Oden defeated Democratic newcomer Cara McClure to win his second term in the Place 1 position on the three-member agency.

    Oden previously served in the Alabama House but was appointed to the PSC by then-Gov. Robert Bentley in 2012. The former business owner and bank manager also is an ordained minister.

    Oden says he spent part of his campaign trying to educate voters about what Public Service Commission does.

    McClure campaigned on the idea that the Public Service Commission needs more transparency as it oversees state utilities. She charged that members spend too much of their time raising money for re-election and don't concentrate enough on helping average people.

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    9:56 p.m.

    Chris "Chip" Beeker has won a second term on the utility-regulating Alabama Public Service Commission.

    Beeker defeated Democratic challenger Kari Powell for the Place 2 seat on the three-member panel.

    Beeker won his first four-year term on the PSC in 2014 after serving on the Green County Commission for two decades. He advocates using a mix of energy resources that includes coal despite the growth of less-expensive natural gas as a fuel.

    Powell campaigned on lowering utility bills and criticized the profit margins the PSC has approved for state utilities. She also advocates increasing the use of solar energy in Alabama.

    Powell is a freelance graphic designer from suburban Birmingham. Beeker owns a catfish and cattle farm in west Alabama.

    9:54 p.m.

    Alabama voters have decided to add language to the state's 1901 constitution saying the state recognizes the rights of unborn children.

    Voters in the overwhelmingly conservative state approved a proposed constitutional amendment supported by abortion opponents in balloting Tuesday.

    The measure doesn't affect access to abortion unless the U.S. Supreme Court decides to overturn Roe v. Wade, the decision that legalized abortion nationwide.

    Rick Renshaw of the Alliance for a Pro-Life Alabama calls the amendment a policy declaration for voters to show they believe in protecting the rights and lives of "unborn babies."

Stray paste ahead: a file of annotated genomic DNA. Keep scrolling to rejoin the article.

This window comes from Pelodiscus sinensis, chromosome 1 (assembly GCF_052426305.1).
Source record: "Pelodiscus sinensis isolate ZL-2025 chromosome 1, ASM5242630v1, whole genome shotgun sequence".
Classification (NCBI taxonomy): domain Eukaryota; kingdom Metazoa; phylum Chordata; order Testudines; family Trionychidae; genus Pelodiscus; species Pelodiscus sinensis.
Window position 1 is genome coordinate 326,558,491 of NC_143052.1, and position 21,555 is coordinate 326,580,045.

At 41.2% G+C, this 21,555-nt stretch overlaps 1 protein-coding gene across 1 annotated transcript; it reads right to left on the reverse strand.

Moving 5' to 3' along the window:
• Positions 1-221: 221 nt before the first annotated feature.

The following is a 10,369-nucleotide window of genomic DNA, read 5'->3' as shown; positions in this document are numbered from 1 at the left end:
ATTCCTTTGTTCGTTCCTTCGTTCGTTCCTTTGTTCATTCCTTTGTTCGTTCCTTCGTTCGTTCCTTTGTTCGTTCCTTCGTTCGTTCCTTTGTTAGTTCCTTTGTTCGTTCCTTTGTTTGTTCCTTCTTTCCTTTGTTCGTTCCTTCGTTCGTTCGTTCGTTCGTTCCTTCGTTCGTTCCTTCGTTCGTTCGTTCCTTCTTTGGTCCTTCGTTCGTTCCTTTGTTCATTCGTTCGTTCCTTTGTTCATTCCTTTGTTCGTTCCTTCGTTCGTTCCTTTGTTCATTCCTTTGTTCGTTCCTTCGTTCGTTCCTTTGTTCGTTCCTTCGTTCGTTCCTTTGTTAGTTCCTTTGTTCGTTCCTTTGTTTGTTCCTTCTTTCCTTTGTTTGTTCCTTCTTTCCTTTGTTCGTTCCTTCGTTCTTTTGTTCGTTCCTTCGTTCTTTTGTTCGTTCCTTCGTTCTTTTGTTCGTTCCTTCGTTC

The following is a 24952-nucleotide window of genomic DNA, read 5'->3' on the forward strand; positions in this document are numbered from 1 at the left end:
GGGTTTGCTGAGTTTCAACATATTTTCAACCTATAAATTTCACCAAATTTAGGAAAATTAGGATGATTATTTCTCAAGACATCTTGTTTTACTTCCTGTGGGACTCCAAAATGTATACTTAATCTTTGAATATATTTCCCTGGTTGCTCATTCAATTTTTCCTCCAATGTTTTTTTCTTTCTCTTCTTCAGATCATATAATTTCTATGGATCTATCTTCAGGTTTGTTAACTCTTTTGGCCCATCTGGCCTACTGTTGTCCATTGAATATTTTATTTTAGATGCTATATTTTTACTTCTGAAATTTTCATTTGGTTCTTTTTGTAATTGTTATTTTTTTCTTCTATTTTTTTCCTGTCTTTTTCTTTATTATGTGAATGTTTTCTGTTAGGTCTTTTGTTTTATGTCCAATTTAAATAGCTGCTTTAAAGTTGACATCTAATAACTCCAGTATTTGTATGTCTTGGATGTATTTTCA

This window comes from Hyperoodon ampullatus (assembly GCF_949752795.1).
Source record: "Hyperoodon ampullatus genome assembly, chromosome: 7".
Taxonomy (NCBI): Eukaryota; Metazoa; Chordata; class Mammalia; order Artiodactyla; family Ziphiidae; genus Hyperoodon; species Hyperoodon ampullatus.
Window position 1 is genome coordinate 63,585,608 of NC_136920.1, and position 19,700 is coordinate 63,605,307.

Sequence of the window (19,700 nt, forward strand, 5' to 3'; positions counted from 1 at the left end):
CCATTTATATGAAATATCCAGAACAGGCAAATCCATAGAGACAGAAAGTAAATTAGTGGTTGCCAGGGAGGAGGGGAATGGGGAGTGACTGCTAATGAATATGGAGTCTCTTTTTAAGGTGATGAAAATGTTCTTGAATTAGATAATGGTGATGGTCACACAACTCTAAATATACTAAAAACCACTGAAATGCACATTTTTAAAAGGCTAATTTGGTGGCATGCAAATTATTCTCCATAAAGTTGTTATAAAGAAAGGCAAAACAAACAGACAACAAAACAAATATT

Opponents argue the broad wording would position the state to ban abortion if Roe is overturned.

    9:46 p.m.

    Republican state Rep. Will Ainsworth has defeated Democrat Will Boyd in the race to fill the vacant office of Alabama lieutenant governor.

    Ainsworth was first elected to the Alabama House four years ago. The North Alabama resident billed himself as a Christian conservative who will set a higher ethical standard at a Statehouse tainted by repeated scandals.

    Will Boyd is a minister from Florence. He has made several unsuccessful bids for public office, including last year when he sought the Democratic nomination for the seat now held by Democratic Sen. Doug Jones.

    The lieutenant governor's main job is to preside in the Alabama Senate. The office has been vacant since then-incumbent Kay Ivey became governor in April 2017 following Robert Bentley's resignation.

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    9:44 p.m.

    Republican incumbent Steve Marshall has won a full term as Alabama's attorney general, defeating Democrat Joseph Siegelman.

    Marshall is a former county prosecutor who was appointed as the state's top law enforcement official after Luther Strange was appointed to the U.S. Senate.

    Siegelman is a Birmingham attorney who was making his first bid for public office. He's the 30-year-old son of former Democratic Gov. Don Siegelman, who's out of federal prison after serving time for his conviction in a bribery conspiracy.

    The 53-year-old Marshall has been attorney general since February 2017. That's when then-Gov. Robert Bentley appointed him after naming Strange to the Senate seat previously held by U.S. Attorney General Jeff Sessions.

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    9:23 p.m.

    Voters in the 1st District of southwestern Alabama have elected Republican Rep. Bradley Byrne to a third full term in office.

    The Fairhope resident defeated Democratic nominee Robert Kennedy Jr. of Mobile in balloting Tuesday.